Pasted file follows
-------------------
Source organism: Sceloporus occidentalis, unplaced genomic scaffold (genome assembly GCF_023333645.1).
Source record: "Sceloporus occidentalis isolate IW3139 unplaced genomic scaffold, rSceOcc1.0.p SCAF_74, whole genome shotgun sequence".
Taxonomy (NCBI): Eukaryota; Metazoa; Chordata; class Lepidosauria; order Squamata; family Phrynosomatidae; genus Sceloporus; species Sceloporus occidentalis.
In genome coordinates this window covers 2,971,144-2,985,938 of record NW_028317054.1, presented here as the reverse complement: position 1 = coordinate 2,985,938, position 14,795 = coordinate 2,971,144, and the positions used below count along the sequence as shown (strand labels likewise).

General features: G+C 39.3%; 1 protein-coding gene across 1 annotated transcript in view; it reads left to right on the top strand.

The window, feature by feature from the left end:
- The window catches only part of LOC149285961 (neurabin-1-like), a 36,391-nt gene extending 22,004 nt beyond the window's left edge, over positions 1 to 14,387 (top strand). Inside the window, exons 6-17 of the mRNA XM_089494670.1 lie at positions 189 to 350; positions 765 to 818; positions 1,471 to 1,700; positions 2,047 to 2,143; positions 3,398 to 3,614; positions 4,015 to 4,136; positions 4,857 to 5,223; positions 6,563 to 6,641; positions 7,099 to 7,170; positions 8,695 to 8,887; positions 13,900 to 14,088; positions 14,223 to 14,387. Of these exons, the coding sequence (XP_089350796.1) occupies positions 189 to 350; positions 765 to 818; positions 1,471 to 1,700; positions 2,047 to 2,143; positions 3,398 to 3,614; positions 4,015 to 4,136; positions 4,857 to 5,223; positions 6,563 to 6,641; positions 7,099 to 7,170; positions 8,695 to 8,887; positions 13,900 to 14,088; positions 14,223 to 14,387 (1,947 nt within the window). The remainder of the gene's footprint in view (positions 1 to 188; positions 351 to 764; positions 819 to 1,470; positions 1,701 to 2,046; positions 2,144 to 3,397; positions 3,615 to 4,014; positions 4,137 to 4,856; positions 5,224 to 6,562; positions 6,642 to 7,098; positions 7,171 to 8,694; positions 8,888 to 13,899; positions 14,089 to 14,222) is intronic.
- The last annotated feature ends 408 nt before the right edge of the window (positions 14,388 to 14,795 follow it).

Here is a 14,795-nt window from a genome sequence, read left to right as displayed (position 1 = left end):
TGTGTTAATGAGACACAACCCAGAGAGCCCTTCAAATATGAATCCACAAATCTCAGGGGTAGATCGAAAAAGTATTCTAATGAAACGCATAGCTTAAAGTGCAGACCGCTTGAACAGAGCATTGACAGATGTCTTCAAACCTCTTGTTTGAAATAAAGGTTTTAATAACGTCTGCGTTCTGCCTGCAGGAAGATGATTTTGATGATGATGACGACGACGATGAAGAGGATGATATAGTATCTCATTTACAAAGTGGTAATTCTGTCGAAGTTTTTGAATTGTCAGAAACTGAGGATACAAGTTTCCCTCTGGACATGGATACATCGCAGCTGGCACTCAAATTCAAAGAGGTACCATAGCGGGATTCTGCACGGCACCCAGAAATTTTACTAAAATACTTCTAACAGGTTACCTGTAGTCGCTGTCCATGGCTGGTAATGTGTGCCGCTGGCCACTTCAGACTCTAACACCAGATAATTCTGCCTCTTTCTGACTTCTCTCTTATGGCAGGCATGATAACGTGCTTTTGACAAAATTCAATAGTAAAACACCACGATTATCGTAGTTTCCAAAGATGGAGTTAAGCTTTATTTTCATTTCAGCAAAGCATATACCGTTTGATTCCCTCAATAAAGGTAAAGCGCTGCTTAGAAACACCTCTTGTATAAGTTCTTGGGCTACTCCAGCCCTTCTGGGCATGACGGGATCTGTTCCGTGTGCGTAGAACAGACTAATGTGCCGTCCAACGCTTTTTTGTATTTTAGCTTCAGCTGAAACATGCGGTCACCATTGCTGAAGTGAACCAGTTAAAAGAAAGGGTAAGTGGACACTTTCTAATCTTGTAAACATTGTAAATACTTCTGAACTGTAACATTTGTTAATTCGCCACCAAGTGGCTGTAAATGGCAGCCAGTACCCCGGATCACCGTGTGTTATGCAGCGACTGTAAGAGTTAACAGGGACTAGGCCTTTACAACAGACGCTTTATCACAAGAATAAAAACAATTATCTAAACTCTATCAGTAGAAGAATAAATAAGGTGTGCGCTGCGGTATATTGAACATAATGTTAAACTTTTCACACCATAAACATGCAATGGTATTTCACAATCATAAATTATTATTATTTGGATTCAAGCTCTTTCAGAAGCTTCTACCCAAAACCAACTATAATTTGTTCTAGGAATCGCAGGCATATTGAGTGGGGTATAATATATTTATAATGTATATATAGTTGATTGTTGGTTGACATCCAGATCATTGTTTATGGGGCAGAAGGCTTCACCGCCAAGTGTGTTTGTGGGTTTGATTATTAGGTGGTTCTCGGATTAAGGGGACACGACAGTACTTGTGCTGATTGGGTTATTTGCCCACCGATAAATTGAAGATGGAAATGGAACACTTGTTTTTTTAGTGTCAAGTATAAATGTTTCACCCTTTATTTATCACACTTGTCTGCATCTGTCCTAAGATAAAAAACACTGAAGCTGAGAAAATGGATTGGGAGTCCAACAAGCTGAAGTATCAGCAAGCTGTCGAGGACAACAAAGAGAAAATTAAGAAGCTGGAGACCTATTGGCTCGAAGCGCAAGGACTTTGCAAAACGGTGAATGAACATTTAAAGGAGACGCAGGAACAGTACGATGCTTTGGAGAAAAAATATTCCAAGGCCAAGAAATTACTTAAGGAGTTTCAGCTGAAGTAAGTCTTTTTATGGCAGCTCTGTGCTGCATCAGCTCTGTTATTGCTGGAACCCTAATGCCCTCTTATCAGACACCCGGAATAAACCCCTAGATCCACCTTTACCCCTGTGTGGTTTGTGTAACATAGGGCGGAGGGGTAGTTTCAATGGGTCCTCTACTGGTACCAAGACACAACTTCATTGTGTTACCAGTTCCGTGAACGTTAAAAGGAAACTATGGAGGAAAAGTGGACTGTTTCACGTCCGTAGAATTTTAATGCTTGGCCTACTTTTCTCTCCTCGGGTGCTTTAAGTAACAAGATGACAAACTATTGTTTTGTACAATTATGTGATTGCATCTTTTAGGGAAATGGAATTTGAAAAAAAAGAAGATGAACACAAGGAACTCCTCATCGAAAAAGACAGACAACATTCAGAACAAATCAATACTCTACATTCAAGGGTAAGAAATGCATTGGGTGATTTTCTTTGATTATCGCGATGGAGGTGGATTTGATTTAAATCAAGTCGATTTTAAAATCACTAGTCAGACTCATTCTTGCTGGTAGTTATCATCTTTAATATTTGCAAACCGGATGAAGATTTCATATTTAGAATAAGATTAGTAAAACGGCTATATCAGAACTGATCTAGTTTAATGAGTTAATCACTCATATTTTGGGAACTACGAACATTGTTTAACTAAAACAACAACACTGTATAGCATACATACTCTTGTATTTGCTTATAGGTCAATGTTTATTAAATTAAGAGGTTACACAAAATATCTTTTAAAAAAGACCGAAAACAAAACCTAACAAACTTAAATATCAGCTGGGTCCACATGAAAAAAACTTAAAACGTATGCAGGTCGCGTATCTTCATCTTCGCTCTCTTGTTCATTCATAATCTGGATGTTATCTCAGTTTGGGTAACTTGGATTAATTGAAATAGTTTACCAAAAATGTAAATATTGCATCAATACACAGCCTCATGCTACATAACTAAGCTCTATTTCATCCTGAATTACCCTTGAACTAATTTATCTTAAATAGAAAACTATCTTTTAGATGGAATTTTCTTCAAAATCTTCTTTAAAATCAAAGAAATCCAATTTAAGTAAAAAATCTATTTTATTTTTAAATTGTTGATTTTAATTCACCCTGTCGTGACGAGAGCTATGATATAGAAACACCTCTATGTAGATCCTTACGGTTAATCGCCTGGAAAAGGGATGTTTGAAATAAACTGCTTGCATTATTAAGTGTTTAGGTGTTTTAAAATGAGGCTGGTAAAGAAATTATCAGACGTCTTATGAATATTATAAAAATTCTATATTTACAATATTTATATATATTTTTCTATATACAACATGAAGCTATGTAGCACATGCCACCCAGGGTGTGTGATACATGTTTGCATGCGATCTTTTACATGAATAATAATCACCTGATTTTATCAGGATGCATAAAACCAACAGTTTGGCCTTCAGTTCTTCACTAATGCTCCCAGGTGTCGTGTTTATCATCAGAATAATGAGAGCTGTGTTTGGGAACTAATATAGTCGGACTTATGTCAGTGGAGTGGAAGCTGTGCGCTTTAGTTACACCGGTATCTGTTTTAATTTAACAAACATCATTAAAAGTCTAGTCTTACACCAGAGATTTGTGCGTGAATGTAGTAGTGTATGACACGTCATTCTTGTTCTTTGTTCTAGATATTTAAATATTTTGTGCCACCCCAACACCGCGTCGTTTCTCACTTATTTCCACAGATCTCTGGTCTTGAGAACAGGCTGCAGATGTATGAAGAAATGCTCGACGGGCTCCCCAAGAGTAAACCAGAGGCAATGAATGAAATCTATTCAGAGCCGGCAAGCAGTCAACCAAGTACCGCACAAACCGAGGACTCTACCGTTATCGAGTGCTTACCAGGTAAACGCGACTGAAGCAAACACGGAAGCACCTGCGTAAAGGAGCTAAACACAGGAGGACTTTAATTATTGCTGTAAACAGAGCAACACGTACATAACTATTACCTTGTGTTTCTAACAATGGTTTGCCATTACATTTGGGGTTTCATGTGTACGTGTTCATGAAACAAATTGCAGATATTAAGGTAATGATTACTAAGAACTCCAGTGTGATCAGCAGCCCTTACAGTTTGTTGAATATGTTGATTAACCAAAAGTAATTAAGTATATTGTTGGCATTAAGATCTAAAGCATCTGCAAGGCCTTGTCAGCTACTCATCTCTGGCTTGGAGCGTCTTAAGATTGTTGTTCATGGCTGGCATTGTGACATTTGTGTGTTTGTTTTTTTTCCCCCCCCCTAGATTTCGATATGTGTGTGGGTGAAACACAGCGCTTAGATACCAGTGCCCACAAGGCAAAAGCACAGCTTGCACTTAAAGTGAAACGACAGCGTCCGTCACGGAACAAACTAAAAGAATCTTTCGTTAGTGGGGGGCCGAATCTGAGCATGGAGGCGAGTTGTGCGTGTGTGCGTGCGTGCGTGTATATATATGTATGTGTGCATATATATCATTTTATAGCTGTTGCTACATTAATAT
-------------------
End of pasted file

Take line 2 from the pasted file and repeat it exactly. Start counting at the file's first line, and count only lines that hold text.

Source record: "Sceloporus occidentalis isolate IW3139 unplaced genomic scaffold, rSceOcc1.0.p SCAF_74, whole genome shotgun sequence".